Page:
Overall Impression – Spectacle without anything spectacular.
THE FOUR QUESTIONS
Who’s your main character? – Superman
What’s he trying to accomplish? – Physical: Protect the Earth from General Zod. Emotional: Sort of make a connection with Lois Lane, but it’s very tepid. Spiritual: Learn his place in the world.
Who’s trying to stop him? – General Zod.
What happens if he fails? – Earth is destroyed.
THE FOUR ARCHETYPES
Orphan – Superman is blasted away from his dying home world of Krypton and spends his childhood, adolescence and early adulthood running from being discovered for who he really is.
Wanderer – Superman is discovered by Lois Lane and he finally comes to understand exactly who he is and what his destiny might be; to be a bridge between worlds. Zod arrives and wants Superman brought to him. Superman allows this to happen to save Earth.
Warrior – Superman escapes from Zod and now fights Zod and his soldiers, trying to stop them from destroying Earth by turning it into Krypton 2 .
Martyr – Superman is willing to battle a machine that might kill him in order to save Earth.
AND, IN THE END…
In his review of the 2006 Superman Returns, Roger Ebert point out rather eloquently the main problem with Superman as a hero; his power is that, basically, he lifts heavy things. That wasn’t intriguing in 2006, and it doesn’t get any more interesting in 2013.
It’d be hard to find a superhero movie being released today with a better pedigree: Christopher Nolan and David S. Goyer collaborated on the Batman trilogy, the defining superhero movies of the past decade, and Zack Snyder made superheroes of humans in 300, and then tried to make humans out of superheroes in The Watchmen. This time around, in Snyder’s attempt to give Superman a steely dose of gravitas, he also should have give us Gravol (Canada’s leading anti-motion sickness medicine.). This movie was loud, the loudest movie I ever remember seeing. And with audiences now used to split-second editing techniques (think most Michael Bay movies) Superman is shown moving verrrry quickly, so quickly that whoever was filming him had trouble panning, zooming, and focusing fast enough to catch Superman in flight. You know the type of shot I mean? Something’s moving fast so you create the illusion that your fake camera person (seeing how it’s all computer generated) can barely capture the object in his or her viewfinder. It’s become a standard shot ever since Battlestar Gallactica previewed. That shot needs to be retired.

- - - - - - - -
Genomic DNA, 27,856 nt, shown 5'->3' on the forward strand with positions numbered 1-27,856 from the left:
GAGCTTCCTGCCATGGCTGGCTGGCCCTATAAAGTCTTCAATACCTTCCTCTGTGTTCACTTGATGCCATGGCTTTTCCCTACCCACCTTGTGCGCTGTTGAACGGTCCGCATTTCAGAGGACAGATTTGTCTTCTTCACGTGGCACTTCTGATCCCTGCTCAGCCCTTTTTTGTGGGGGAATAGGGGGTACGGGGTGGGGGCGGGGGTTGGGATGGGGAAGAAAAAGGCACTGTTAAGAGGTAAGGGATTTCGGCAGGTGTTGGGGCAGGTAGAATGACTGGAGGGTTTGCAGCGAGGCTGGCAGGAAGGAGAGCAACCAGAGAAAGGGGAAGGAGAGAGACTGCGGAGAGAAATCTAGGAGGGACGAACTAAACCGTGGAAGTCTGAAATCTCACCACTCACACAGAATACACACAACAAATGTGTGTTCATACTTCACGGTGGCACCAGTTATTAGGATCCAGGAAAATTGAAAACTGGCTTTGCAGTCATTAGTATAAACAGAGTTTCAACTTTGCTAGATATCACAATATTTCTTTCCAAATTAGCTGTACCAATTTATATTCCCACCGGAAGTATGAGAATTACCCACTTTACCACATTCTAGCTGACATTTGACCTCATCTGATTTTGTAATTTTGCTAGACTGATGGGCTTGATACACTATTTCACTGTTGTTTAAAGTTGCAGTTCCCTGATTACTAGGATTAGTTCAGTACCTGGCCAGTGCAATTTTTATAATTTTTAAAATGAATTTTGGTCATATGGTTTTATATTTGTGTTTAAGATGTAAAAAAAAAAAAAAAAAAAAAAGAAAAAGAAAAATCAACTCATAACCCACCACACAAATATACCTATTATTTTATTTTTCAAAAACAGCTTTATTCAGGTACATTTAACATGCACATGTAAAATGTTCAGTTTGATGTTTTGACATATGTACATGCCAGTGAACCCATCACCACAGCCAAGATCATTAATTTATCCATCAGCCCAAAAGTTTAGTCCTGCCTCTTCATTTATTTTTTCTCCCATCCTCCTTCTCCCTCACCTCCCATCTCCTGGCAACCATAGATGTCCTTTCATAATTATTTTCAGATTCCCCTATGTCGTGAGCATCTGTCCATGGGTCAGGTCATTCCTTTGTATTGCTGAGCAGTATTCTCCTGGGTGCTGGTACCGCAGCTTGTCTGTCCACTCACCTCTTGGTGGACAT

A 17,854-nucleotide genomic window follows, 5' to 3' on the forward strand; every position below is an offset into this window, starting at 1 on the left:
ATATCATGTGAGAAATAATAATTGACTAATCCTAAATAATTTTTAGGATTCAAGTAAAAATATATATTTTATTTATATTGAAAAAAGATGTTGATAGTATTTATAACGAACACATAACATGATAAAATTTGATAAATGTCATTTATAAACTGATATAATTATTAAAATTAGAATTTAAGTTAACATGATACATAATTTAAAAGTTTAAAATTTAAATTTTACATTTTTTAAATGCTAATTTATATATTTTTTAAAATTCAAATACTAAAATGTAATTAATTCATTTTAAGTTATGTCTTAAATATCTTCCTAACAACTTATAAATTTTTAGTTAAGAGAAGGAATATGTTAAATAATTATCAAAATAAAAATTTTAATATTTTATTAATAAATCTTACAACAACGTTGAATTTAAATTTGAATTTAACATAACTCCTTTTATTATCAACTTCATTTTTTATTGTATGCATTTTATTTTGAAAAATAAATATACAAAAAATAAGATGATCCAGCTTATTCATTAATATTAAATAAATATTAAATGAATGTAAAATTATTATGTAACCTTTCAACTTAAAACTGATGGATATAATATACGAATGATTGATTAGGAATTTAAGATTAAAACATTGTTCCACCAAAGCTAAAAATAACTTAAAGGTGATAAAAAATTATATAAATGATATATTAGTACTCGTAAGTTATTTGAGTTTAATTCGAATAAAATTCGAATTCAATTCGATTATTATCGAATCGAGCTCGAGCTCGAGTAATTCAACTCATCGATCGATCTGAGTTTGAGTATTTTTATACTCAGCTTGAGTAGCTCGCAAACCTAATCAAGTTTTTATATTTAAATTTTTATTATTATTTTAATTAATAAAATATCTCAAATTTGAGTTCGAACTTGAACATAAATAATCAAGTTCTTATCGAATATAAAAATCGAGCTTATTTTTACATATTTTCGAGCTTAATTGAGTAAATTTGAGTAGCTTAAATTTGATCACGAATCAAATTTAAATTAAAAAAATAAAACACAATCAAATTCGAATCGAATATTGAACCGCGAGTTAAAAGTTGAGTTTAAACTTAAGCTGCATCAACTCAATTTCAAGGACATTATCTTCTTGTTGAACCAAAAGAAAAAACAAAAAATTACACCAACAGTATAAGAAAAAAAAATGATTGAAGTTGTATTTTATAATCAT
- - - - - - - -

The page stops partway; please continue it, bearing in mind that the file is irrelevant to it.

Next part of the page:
But enough grousing about the decibels and visuals when there is so much story to grouse about. At the end of any of the Batman movies we had a profound sense of who our characters were. Not so here. I honestly felt that I knew less about Lois and Clark after the film was over than I did going into it. I even missed…MISSED!…the interplay between Christopher Reeves and Margot Kidder from 1978’s Superman. I can only think how wonderfully interesting and complex the characters were in Batman Begins. Our Lois and Clark are emotional lightweights. It even made me long for the emotional complexity and nuance of Superman Returns.
Plot holes and plot conveniences abound, and thematically the story never finds its footing. Zod represents the ruthless love for one’s own people. Superman represents the beneficent love for one’s own people, even if they’re your adopted people. How is Superman in danger of becoming just like Zod if Superman were to lose his moral centre? I’m not sure he ever could. And for the record, don’t we want Superman to love us so much that he’d ruthlessly defend us to the point of self-sacrifice? That’s what Superman does for a living, all obvious Messianic parallels intact.
Ultimately, Man of Steel is making respectable money $125M its opening weekend, but that’s the hype machine talking. I’m not sure people are in love with this movie, but I am fairly certain a sequel is already in the works. Let’s just hope that it’s a sequel that adds to the characters and their stories the way The Dark Knight did. It certainly doesn’t need to be any louder than Man of Steel. Seriously.
— Jeffrey Alan Schechter